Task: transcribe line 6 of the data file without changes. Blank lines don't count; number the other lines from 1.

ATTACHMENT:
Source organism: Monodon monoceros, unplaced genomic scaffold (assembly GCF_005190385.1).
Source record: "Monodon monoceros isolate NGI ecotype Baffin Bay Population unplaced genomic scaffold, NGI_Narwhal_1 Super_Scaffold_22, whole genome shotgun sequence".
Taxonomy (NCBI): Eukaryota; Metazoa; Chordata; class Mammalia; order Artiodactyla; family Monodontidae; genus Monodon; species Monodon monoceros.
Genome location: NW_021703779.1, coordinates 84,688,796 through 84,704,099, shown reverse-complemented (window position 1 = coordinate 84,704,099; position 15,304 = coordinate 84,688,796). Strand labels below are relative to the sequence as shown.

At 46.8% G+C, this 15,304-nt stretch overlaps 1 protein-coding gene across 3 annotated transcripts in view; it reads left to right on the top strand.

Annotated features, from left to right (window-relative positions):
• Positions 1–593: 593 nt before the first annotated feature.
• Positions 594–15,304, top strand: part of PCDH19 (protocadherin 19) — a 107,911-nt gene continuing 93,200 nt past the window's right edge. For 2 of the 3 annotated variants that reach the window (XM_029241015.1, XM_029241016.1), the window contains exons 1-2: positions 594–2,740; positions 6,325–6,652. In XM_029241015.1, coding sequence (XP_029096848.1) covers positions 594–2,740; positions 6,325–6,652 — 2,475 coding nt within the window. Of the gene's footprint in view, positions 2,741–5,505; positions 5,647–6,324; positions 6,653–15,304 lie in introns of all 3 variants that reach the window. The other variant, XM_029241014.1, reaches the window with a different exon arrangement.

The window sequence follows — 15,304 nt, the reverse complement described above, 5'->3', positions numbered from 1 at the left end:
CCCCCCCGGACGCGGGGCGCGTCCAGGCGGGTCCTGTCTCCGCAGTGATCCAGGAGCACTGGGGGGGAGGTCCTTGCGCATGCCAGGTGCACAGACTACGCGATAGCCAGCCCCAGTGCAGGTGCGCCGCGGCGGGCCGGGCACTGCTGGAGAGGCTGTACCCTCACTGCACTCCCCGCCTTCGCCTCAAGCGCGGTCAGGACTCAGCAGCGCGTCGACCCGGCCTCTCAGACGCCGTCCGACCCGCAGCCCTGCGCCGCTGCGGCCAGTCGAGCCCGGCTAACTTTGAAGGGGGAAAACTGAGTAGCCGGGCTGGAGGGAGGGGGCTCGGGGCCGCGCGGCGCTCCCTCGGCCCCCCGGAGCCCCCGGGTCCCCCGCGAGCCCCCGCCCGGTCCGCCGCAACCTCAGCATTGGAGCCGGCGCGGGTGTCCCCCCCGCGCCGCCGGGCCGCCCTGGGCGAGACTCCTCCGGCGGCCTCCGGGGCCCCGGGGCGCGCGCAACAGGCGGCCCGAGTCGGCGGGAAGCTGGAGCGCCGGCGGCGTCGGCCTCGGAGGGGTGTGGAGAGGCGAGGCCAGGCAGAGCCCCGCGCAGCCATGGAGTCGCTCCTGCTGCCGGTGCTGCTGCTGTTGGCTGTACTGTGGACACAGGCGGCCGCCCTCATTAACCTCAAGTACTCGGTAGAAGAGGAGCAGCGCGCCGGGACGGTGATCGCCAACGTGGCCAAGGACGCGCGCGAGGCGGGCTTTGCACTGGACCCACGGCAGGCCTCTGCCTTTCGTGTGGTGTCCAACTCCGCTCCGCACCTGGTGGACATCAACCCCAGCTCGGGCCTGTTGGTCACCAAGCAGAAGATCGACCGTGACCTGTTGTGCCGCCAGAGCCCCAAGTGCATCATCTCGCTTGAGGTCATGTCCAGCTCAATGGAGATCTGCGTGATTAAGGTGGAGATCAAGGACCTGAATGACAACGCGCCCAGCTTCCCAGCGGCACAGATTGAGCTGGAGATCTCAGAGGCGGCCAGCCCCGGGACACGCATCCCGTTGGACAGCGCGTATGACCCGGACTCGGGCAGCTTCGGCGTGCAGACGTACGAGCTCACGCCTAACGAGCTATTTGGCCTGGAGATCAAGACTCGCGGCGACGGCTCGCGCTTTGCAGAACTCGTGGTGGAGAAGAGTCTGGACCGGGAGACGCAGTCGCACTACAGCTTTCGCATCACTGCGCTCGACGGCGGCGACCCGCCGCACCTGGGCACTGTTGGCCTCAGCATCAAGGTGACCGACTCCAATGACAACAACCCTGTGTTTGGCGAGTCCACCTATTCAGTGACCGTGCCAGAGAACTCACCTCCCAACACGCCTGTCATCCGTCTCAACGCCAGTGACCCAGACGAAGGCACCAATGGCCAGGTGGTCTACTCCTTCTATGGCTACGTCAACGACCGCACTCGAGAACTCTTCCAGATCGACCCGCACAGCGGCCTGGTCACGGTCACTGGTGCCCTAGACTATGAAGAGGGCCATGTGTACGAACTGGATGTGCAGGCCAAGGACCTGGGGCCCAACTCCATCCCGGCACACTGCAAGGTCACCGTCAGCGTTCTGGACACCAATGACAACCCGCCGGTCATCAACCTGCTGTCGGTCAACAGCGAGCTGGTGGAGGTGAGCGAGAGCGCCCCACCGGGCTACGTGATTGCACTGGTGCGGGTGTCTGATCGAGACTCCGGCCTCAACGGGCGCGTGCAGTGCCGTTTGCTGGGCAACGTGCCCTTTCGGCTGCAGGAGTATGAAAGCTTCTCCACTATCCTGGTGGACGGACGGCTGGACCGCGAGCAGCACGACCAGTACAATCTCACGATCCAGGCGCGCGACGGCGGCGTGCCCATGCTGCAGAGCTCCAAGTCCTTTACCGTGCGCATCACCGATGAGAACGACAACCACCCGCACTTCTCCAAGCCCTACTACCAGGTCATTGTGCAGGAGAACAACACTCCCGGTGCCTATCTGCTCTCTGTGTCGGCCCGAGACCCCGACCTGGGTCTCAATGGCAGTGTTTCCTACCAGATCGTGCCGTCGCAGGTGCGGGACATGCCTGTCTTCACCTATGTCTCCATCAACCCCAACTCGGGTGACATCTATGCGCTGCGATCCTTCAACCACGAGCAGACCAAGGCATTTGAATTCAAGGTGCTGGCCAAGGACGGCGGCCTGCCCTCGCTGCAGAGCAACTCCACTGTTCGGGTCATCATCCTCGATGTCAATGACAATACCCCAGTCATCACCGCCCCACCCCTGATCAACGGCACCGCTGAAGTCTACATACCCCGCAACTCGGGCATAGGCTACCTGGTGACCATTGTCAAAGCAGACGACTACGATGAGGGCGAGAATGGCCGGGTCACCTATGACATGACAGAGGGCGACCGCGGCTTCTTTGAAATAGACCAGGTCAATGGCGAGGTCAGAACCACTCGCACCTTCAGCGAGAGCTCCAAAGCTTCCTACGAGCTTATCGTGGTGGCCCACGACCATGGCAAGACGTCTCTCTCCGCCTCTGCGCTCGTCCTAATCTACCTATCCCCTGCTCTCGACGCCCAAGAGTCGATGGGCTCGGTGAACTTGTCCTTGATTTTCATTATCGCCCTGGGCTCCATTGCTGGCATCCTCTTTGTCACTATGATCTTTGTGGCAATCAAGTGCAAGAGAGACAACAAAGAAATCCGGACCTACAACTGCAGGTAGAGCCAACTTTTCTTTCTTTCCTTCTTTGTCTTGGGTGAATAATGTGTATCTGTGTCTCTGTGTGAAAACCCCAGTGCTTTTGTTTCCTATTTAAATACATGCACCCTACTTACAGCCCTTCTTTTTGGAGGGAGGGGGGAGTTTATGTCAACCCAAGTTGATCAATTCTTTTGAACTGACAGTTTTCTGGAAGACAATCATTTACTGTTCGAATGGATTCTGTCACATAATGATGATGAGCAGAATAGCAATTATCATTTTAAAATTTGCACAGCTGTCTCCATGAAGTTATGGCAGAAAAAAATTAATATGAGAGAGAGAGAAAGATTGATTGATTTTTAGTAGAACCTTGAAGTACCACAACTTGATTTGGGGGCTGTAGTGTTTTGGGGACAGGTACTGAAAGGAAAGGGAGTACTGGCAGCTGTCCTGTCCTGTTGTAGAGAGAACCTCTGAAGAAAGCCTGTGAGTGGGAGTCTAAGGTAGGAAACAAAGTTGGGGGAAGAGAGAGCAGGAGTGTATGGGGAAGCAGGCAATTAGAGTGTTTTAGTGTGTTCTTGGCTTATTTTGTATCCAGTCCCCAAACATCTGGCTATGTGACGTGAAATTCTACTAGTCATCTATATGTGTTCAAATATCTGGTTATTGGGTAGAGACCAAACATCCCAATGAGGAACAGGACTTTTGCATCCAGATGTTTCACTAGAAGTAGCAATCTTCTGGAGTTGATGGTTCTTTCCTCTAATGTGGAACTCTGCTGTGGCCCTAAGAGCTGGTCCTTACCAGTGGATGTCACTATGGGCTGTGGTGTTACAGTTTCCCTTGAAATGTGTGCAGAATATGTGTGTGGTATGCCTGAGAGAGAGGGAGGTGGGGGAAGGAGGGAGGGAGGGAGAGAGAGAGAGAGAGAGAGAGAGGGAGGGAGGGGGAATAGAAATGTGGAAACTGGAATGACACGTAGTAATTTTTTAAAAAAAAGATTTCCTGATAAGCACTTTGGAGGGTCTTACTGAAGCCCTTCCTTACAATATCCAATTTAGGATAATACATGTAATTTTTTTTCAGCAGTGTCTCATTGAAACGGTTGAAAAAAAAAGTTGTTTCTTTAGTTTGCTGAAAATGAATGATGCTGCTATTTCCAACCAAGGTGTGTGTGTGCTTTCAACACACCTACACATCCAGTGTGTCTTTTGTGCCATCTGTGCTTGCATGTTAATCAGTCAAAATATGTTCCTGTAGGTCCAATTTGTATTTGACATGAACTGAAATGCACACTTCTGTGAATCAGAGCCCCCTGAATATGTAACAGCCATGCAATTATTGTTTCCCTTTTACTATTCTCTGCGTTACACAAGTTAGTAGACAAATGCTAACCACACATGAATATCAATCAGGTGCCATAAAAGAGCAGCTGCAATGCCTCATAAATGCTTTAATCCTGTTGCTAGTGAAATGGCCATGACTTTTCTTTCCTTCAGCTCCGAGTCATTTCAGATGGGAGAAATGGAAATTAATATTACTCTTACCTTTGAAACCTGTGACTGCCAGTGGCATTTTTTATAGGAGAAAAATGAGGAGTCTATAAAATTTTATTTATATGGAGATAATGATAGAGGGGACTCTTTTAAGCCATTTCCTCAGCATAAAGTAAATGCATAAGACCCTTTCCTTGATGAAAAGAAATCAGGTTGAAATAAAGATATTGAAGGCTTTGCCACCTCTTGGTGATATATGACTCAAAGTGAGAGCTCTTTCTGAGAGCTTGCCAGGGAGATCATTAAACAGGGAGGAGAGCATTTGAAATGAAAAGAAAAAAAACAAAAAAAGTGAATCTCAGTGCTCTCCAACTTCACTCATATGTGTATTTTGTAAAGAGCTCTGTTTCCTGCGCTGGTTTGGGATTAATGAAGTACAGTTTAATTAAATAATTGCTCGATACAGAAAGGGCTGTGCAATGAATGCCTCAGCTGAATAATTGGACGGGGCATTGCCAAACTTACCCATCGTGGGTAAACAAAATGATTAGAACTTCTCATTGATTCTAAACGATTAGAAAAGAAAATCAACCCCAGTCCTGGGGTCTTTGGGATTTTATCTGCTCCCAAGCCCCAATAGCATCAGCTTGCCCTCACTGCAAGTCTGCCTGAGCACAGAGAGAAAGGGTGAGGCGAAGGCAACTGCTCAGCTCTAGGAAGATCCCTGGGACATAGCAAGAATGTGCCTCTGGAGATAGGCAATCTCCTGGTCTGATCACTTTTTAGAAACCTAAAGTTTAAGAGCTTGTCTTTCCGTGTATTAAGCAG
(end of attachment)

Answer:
Annotated features, from left to right (window-relative positions):